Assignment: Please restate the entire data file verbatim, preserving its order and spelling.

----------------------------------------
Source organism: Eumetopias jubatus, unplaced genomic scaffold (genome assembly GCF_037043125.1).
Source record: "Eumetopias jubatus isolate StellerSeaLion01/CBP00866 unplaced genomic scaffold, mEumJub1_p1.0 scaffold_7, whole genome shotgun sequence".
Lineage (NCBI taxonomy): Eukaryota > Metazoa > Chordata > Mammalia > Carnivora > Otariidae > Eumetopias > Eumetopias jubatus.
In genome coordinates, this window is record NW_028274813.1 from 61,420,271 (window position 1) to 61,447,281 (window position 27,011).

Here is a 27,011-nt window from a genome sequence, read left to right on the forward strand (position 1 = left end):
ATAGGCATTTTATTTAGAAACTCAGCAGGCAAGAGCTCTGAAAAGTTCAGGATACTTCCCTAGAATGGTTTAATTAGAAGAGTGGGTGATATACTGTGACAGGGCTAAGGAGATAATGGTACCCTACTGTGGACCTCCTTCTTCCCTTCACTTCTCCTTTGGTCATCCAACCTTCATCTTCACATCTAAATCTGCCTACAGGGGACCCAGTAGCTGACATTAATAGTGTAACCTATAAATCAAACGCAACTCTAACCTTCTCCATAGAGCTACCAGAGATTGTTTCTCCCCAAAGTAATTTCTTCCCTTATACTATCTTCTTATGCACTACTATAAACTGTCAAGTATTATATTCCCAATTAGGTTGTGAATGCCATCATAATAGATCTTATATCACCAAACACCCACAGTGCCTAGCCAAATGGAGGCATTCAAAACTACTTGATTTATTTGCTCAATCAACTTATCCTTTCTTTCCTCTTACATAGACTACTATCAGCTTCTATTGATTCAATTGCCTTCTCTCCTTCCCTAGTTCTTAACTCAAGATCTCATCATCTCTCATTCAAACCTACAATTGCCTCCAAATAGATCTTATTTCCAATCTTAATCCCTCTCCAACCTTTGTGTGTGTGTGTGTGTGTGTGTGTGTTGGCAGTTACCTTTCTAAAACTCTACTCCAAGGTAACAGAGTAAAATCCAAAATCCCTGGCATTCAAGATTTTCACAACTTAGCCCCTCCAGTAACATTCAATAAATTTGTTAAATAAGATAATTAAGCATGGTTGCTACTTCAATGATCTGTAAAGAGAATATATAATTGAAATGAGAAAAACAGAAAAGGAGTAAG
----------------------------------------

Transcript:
Source organism: Eumetopias jubatus, unplaced genomic scaffold (genome assembly GCF_037043125.1).
Source record: "Eumetopias jubatus isolate StellerSeaLion01/CBP00866 unplaced genomic scaffold, mEumJub1_p1.0 scaffold_7, whole genome shotgun sequence".
Lineage (NCBI taxonomy): Eukaryota > Metazoa > Chordata > Mammalia > Carnivora > Otariidae > Eumetopias > Eumetopias jubatus.
In genome coordinates, this window is record NW_028274813.1 from 61,420,271 (window position 1) to 61,447,281 (window position 27,011).

Here is a 27,011-nt window from a genome sequence, read left to right on the forward strand (position 1 = left end):
ATAGGCATTTTATTTAGAAACTCAGCAGGCAAGAGCTCTGAAAAGTTCAGGATACTTCCCTAGAATGGTTTAATTAGAAGAGTGGGTGATATACTGTGACAGGGCTAAGGAGATAATGGTACCCTACTGTGGACCTCCTTCTTCCCTTCACTTCTCCTTTGGTCATCCAACCTTCATCTTCACATCTAAATCTGCCTACAGGGGACCCAGTAGCTGACATTAATAGTGTAACCTATAAATCAAACGCAACTCTAACCTTCTCCATAGAGCTACCAGAGATTGTTTCTCCCCAAAGTAATTTCTTCCCTTATACTATCTTCTTATGCACTACTATAAACTGTCAAGTATTATATTCCCAATTAGGTTGTGAATGCCATCATAATAGATCTTATATCACCAAACACCCACAGTGCCTAGCCAAATGGAGGCATTCAAAACTACTTGATTTATTTGCTCAATCAACTTATCCTTTCTTTCCTCTTACATAGACTACTATCAGCTTCTATTGATTCAATTGCCTTCTCTCCTTCCCTAGTTCTTAACTCAAGATCTCATCATCTCTCATTCAAACCTACAATTGCCTCCAAATAGATCTTATTTCCAATCTTAATCCCTCTCCAACCTTTGTGTGTGTGTGTGTGTGTGTGTGTGTTGGCAGTTACCTTTCTAAAACTCTACTCCAAGGTAACAGAGTAAAATCCAAAATCCCTGGCATTCAAGATTTTCACAACTTAGCCCCTCCAGTAACATTCAATAAATTTGTTAAATAAGATAATTAAGCATGGTTGCTACTTCAATGATCTGTAAAGAGAATATATAATTGAAATGAGAAAAACAGAAAAGGAGTAAG